There is a way to avoid this, simply end your combo early can don't knock the opponent down. But, that way of playing is not nearly as fluent and your allies could knock them down for you so, this was just a stupid design decision.

Overall, game play is fun and addictive, but the mechanics show a lot of room for improvements. 


The voice acting in this game is below average to say the least. Names are pronounced horribly wrong left and right, a lot of voices don't fit their characters too well, and the acting itself is sub-standard. However, there are so few moments with voice acting that it hardly becomes a problem.

Music and sound effects are quite good. There is nice fitting music in the stages, menu's, and even a cool victory tune when winning a stage. 

A mixed bag between the two, but audio overall should not offend anyone.


Visually, this game reeks of an early title for the PS2. The characters and stages are only a bit better than PS1 standards and there is a noticeably low draw distance complete with enemies disappearing and re-appearing.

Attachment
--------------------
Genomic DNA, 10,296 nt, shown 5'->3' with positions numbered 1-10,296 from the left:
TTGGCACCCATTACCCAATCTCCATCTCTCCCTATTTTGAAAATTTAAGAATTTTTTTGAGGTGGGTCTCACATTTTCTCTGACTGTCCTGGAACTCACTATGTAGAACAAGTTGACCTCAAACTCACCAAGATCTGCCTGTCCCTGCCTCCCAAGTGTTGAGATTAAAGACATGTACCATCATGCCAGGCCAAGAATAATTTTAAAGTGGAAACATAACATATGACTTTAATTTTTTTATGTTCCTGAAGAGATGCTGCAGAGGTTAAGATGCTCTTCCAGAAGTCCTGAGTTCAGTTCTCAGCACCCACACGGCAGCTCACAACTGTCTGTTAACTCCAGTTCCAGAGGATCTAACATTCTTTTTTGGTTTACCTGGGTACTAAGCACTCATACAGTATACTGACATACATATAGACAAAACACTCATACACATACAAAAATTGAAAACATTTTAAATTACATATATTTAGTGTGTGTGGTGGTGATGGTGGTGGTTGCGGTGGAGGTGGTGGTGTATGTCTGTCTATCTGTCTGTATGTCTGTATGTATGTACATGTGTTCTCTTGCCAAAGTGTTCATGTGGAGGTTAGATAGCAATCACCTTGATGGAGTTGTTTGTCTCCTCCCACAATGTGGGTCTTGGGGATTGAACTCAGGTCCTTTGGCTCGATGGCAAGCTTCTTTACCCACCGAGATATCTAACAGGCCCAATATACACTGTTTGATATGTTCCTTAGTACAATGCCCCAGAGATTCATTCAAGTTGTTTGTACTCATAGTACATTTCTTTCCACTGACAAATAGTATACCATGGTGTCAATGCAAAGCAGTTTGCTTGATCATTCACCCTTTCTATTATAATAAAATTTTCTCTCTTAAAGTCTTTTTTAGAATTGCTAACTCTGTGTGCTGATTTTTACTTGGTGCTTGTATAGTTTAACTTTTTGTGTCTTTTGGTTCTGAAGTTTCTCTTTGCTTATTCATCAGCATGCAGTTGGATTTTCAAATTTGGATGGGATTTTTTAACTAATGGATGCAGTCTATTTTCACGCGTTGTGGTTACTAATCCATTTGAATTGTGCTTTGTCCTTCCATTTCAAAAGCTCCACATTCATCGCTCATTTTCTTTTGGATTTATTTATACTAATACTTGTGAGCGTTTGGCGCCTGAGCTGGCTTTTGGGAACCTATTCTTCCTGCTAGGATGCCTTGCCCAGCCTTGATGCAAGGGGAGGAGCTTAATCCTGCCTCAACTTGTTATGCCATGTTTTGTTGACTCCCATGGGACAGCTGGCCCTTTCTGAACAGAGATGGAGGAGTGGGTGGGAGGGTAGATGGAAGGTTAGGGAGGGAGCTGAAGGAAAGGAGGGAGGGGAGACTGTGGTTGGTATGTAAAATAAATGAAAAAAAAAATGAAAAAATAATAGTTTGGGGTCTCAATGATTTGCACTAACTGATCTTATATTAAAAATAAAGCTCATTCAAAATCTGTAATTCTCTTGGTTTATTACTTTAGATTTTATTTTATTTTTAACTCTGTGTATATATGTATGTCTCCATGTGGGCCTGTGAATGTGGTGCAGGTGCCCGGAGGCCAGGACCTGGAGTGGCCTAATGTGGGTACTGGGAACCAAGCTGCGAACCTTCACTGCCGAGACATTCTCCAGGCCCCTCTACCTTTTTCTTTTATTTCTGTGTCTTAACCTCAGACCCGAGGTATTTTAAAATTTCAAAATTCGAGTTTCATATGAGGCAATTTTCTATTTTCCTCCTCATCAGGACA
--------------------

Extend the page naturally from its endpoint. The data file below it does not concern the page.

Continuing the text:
Stage design, for the most part, is not bad though. There is a fair amount of distance between you and the enemies leader and you will have to fight through a good amount of resistance to reach them. Except on easy mode.

To sum up, graphics were okay for the time but haven't aged well, but nothing is down right ugly, and character animations at least still hold up.

Final Verdict

Dynasty Warriors 2 set a lot of standards and the series owes it a lot, but as a stand alone experience, it has not aged well. I can forgive a lot of unimpressive aspects about it since it was one of the first PS2 games released, but expecting the player to play through the same 3 stories 7 or 8 times each with the only reward being more characters and the difficulty balance problems is a lot to swallow. Is there anything this title does exceptional over the others? Surprisingly yes! Enemy flying physics. When enemies are sent flying by an attack, they can knock into other enemies.

This is a little mechanic that does not return for later titles. A silly thing to highlight? Maybe. But, I have definitely seen a lot of fans point this out. 

All in all, Dynasty Warriors 2 is a product of its time and is worth a quick look just for the historical significance despite aging badly.

Writing - 4/10
Game Play - 6/10
Audio - 3/5
Presentation - 2/5

Overall - 5/10